Our laboratory uses genomic, pharmacological, and biochemical approaches to define the pathways of resistance to targeted anticancer therapies. For example, we recently developed a technique in which engineered lentiviral cDNAs encoding activators of major oncogenic signaling pathways are introduced into cells and then profiled to identify those capable of conferring resistance to drugs. In parallel, we have also developed analogous loss-of-function screening approaches based on CRISPR/Cas9 gene editing, and have used these approaches to map the pathways supporting intrinsic resistance to targeted therapies. In this talk, I will describe our large-scale application of these methods, as well as how the results of these studies have highlighted examples of “convergent” therapeutic resistance. Further, I will describe our discovery of new, selective, and potent combination therapies, several of which are now being explored clinically.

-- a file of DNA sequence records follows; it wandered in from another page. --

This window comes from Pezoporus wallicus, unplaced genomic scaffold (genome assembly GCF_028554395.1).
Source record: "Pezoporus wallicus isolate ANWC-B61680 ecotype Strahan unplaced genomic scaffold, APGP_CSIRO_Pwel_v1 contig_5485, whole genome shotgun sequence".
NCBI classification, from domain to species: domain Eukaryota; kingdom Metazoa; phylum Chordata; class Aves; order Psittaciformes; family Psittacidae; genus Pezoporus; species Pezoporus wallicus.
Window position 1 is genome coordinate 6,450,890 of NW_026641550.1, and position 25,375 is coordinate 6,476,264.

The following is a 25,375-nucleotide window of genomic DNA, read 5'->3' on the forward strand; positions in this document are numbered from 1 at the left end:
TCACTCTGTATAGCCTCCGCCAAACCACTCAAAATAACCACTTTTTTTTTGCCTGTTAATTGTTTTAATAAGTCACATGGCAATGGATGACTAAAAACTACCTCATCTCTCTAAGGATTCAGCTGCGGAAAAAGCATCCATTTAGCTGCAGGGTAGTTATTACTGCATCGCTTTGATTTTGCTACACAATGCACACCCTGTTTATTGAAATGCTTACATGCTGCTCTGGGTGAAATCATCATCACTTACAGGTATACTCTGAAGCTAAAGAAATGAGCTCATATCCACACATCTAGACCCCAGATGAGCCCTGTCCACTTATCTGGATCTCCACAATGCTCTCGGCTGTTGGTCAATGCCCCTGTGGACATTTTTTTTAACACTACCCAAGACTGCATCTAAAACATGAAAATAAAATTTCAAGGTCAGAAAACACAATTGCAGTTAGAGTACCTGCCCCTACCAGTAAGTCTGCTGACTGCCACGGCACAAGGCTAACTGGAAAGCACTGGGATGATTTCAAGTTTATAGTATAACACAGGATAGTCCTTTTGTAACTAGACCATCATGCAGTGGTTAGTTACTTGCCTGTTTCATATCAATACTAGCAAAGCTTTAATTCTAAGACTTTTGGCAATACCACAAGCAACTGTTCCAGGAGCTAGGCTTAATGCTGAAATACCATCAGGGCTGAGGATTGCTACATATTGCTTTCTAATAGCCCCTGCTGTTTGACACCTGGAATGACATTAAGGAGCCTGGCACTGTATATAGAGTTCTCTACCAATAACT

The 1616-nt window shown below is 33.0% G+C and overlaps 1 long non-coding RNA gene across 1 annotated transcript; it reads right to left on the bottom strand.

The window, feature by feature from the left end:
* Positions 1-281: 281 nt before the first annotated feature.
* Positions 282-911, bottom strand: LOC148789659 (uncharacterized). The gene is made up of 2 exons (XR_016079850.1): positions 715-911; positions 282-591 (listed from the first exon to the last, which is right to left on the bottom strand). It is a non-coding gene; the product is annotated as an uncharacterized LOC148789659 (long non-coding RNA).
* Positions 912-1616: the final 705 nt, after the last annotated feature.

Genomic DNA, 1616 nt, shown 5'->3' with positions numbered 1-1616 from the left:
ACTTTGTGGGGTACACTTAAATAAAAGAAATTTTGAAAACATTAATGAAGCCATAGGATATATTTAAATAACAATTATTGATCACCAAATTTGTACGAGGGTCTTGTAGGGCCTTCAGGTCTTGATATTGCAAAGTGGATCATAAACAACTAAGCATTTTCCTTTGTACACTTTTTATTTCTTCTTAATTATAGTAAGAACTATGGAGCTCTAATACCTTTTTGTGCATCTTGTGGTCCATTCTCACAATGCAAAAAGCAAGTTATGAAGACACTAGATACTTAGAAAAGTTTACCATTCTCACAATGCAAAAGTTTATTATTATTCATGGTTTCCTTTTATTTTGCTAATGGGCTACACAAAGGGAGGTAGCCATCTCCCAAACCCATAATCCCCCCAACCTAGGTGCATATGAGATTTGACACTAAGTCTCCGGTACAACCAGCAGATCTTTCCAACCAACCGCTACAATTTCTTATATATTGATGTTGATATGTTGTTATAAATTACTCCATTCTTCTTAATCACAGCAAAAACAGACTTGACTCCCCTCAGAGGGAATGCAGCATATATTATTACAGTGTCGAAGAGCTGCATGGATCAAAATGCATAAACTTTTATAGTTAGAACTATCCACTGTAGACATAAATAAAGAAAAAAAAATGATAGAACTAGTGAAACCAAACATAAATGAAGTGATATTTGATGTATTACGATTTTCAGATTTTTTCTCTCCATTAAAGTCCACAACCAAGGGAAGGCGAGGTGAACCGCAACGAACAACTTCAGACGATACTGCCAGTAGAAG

Kris Wood is an Assistant Professor in the Departments of Pharmacology and Cancer Biology and Biomedical Engineering at Duke University. He received his B.S. degree in Chemical Engineering from the University of Kentucky (UK, 2002) and his Ph.D. in Chemical Engineering from the Massachusetts Institute of Technology (2007), where he developed self-assembling polymeric systems for controlled gene and drug delivery under the supervision of Professors Paula Hammond, Ph.D. and Robert Langer, Sc.D. He then completed a postdoctoral fellowship (2012) with David Sabatini, M.D., Ph.D. at the Whitehead Institute for Biomedical Research and the Broad Institute of Harvard and MIT, where his work focused on the development of functional genomic tools to study the determinants of anticancer drug sensitivity. For his work, Dr. Wood has been awarded postdoctoral fellowships from the NIH and the Misrock Fund, the Liz Tilberis Early Career Award from the Ovarian Cancer Research Fund, Scholar Awards from the V Foundation, Stewart Trust, Forbeck Foundation, and Whitehead Foundation, and a DoD Breast Cancer Research Program Breakthrough Award.